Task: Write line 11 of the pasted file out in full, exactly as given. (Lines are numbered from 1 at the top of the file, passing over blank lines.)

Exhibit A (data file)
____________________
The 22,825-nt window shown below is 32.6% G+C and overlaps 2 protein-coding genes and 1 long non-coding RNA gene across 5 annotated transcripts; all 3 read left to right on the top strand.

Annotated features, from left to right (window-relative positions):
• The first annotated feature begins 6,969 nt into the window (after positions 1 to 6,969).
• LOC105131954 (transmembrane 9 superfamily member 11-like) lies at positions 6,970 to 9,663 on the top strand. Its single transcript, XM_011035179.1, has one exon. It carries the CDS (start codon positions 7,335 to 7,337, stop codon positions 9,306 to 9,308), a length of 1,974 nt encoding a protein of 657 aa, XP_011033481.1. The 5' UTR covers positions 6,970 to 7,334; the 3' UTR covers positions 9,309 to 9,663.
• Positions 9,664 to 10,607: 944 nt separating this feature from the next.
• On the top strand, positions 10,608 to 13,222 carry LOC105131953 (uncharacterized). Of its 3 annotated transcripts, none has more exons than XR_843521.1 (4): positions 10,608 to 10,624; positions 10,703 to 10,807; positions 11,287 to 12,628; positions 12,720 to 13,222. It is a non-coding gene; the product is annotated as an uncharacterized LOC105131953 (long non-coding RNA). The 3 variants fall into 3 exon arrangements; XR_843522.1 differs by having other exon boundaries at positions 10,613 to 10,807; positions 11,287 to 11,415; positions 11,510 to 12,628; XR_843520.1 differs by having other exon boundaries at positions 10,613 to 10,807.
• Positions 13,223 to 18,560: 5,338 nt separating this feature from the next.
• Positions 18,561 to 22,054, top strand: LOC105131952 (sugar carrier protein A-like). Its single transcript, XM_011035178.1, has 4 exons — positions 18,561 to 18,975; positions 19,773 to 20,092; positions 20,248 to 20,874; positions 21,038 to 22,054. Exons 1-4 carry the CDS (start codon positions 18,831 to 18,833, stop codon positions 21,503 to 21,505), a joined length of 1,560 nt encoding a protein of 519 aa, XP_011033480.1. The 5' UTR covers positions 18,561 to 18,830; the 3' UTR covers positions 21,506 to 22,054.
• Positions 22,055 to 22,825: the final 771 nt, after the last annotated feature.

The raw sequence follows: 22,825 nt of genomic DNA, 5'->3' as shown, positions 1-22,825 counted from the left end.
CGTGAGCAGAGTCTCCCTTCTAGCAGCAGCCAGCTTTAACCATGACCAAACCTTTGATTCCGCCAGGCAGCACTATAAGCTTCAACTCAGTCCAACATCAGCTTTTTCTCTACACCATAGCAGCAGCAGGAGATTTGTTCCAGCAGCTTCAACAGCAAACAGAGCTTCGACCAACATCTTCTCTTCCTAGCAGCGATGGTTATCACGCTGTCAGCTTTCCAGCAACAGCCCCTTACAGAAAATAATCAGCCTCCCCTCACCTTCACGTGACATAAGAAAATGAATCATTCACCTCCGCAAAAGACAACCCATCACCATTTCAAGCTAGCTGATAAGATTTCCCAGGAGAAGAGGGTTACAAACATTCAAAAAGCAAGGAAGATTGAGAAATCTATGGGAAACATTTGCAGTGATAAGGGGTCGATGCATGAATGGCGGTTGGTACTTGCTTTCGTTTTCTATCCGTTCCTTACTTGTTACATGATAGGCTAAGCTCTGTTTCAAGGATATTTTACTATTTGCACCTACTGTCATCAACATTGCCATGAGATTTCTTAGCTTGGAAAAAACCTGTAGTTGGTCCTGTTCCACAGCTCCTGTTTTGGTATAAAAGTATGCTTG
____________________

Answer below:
CGTGAGCAGAGTCTCCCTTCTAGCAGCAGCCAGCTTTAACCATGACCAAACCTTTGATTCCGCCAGGCAGCACTATAAGCTTCAACTCAGTCCAACATCAGCTTTTTCTCTACACCATAGCAGCAGCAGGAGATTTGTTCCAGCAGCTTCAACAGCAAACAGAGCTTCGACCAACATCTTCTCTTCCTAGCAGCGATGGTTATCACGCTGTCAGCTTTCCAGCAACAGCCCCTTACAGAAAATAATCAGCCTCCCCTCACCTTCACGTGACATAAGAAAATGAATCATTCACCTCCGCAAAAGACAACCCATCACCATTTCAAGCTAGCTGATAAGATTTCCCAGGAGAAGAGGGTTACAAACATTCAAAAAGCAAGGAAGATTGAGAAATCTATGGGAAACATTTGCAGTGATAAGGGGTCGATGCATGAATGGCGGTTGGTACTTGCTTTCGTTTTCTATCCGTTCCTTACTTGTTACATGATAGGCTAAGCTCTGTTTCAAGGATATTTTACTATTTGCACCTACTGTCATCAACATTGCCATGAGATTTCTTAGCTTGGAAAAAACCTGTAGTTGGTCCTGTTCCACAGCTCCTGTTTTGGTATAAAAGTATGCTTG